A proposal by Senate Democrats would require concealed pistol license applicants in Washington state to complete a safety course. File photo

A proposal by Senate Democrats would require concealed pistol license applicants in Washington state to complete a safety course. File photo

Democrats seek firearm training requirement for concealed carriers

Republican senator calls proposal ‘unconstitutional.’

By Cameron Sheppard, WNPA News Service

OLYMPIA — A proposal by Senate Democrats would require concealed pistol license applicants to complete a safety course.

Senate Bill 6294 would require conceal-carry permit holders to complete eight hours of training that would include safe handling and storage of firearms, state laws regarding the use of deadly force, conflict resolution, suicide prevention and live-fire shooting exercises.

Presently, conceal-carry permits are valid for five years, require only a criminal background check by local law enforcement, and require the applicant to be over age 21.

Under the proposed law, conceal-carry applicants would have to show proof of completed training within five years of their application, and the training course would need to be sponsored by law enforcement, a college or university, or a certified firearm training school. Law enforcement professionals and people who have already received the training and are seeking renewal would be exempt.

Sen. Keith Wagoner, R-Sedro-Woolley, said he believes that forcing this kind of training on conceal-carry permit holders could be unconstitutional. He proposed incentives to similar training instead. Conceal-carry permit holders across the U.S. “are among the most responsible and law-abiding citizens that you can find,” Wagoner said.

On Jan. 20, stakeholders and concerned residents like Lauren Owen of Moms Demand Action testified before the Senate Law and Justice Committee. Owen urged committee members to support the legislation, claiming that Washington is one of the few states that does not require training for concealed carriers.

“Research has shown that gun users with less training are more likely to unintentionally shoot innocent bystanders,” Owen said.

Sharyn Hinchcliffe, a representative of Pink Pistols, a LGBTQ gun rights advocacy group, urged the senators to reject the bill on the basis that it would impede individuals’ rights to self-defense.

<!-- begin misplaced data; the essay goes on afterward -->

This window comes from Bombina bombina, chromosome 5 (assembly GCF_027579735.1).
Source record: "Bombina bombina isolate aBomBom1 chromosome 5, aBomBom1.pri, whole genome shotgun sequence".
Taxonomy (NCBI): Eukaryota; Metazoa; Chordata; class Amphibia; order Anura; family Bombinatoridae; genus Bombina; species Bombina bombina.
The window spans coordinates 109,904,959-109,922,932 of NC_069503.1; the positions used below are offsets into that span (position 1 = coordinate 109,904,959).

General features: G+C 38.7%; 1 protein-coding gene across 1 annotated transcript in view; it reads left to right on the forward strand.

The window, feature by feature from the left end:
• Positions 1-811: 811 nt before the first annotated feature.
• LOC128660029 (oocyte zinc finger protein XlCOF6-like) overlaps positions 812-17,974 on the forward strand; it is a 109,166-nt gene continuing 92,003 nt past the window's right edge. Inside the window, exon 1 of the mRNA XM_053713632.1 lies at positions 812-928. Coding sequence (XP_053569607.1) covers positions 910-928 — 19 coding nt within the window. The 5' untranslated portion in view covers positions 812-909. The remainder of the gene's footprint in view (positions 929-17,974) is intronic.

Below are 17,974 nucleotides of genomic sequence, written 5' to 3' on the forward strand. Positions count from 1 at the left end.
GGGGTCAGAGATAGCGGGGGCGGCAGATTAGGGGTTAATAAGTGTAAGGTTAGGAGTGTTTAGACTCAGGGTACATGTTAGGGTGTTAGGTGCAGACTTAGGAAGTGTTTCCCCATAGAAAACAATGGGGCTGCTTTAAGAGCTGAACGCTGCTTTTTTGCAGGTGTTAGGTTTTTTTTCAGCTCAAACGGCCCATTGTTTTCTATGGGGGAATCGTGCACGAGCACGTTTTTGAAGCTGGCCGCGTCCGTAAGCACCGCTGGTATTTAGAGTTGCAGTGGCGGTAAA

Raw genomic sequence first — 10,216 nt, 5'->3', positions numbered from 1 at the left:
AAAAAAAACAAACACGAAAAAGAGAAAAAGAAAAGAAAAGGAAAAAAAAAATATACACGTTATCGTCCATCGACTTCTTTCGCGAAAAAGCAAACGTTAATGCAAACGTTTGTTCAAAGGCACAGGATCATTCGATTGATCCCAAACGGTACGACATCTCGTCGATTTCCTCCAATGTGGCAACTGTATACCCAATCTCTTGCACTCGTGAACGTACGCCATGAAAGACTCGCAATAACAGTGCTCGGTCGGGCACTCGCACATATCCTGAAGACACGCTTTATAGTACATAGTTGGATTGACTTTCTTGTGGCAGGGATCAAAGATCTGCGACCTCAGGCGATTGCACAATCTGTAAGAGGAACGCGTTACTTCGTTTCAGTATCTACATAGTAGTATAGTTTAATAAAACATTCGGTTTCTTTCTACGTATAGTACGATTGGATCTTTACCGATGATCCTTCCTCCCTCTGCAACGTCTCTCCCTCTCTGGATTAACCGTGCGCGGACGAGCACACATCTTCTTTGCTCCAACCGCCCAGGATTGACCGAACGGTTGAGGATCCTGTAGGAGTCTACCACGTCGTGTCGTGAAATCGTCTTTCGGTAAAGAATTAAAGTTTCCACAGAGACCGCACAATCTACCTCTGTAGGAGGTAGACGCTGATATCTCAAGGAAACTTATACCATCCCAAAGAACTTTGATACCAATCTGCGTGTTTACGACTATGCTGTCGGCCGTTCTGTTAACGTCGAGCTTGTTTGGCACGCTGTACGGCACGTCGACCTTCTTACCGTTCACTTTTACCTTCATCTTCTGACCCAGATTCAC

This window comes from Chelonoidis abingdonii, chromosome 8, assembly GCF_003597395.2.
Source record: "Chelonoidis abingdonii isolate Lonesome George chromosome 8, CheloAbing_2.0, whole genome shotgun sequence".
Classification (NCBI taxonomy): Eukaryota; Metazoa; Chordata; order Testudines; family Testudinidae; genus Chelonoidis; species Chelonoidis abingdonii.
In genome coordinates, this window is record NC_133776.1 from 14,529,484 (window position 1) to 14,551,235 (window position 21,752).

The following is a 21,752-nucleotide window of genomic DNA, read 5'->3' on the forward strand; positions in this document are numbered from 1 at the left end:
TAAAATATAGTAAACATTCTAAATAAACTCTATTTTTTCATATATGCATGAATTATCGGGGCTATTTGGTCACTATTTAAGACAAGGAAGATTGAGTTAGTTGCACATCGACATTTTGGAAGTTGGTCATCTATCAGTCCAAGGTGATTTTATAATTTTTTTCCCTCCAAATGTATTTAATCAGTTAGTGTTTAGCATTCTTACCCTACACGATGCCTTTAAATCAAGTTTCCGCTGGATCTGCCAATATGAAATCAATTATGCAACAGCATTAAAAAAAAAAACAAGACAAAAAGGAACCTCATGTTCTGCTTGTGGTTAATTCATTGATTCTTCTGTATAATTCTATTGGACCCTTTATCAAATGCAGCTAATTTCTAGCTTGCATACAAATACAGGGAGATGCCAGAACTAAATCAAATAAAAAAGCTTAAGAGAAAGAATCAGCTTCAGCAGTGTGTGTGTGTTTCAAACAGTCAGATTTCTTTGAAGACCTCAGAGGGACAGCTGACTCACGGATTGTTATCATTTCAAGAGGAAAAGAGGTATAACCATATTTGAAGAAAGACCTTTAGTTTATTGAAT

“It would place undue burdens, financial and time, on individuals who do not possess the funds available to go search out training,” Hinchcliffe said.

She said parts of the state do not have adequate resources and programs available to fulfill the training requirements. Hinchcliffe said there are no firearm training schools within 25 miles of the Capitol Hill neighborhood in Seattle.


Talk to us

Please share your story tips by emailing editor@seattleweekly.com.

More in News & Comment

Screenshot from fredhutch.org
Fred Hutch seeks volunteers of color for COVID-19 study

Research company recently released a Spanish-language version of the website for accessibility, inclusivity.

Puget Sound renters will need housing assistance

Nonprofits, activists are expecting greater need as workers are laid off.

High speed rail and hub cities explored in Cascadia Corridor study

A new paper outlines a potential plan for the region.

Should state cover school bus costs if there are no riders?

With funding tied to getting students to school, districts are uncertain how much money they’ll receive.

File photo
Man shot in chest found in Federal Way parking lot

Police are investigating the shooting which occurred near the Redondo Heights Park and Ride around 8:30 p.m. on Sept. 20

A view of the Palmer Fire, located seven miles southwest of Oroville in north central Washington. Source: InciWeb
Antifa isn’t starting Washington wildfires

Online conspiracy theories are spreading as the West Coast burns.

A plane drops fire retardant on the Palmer Mountain Fire last week. The fire is listed as 84 percent contained, and fully lined. Laura Knowlton/Sound Publishing staff photo
Threat multiplier: How climate change, coronavirus and weather are scorching WA

Dry summer conspired with the pandemic and a wind storm.

Seven decades later, the search for two missing Navy pilots continues

The pilots are thought to have disappeared near Black Lake, northeast of North Bend.

The truck of the Renton family as it was found Tuesday. While fleeing the Cold Springs Fire two adults were severely burned and one toddler died. Courtesy photo/Okanogan Sheriff’s Office
Toddler killed as Renton family flees Cold Springs Fire

The parents were severely burned and are being treated at Harborview Medical Center

Screenshot from the state Employment Security Department’s website at esd.wa.gov.
Workers may qualify for an extra $1,500 in unemployment back pay

A federal program will give some of the state’s unemployed a $300 weekly bump for the past five weeks.

King County moves to Stage 2 burn ban

Outdoor fires, even barbecues or in fire pits, are now prohibited.

Screenshot of the air quality monitor at 11 a.m., Tuesday, Sept. 8. Courtesy Puget Sound Clean Air Agency.
King County faces unhealthy air quality due to wildfire smoke

Weather monitors recommend people limit time outdoors, especially children, seniors and those with heart or lung disease.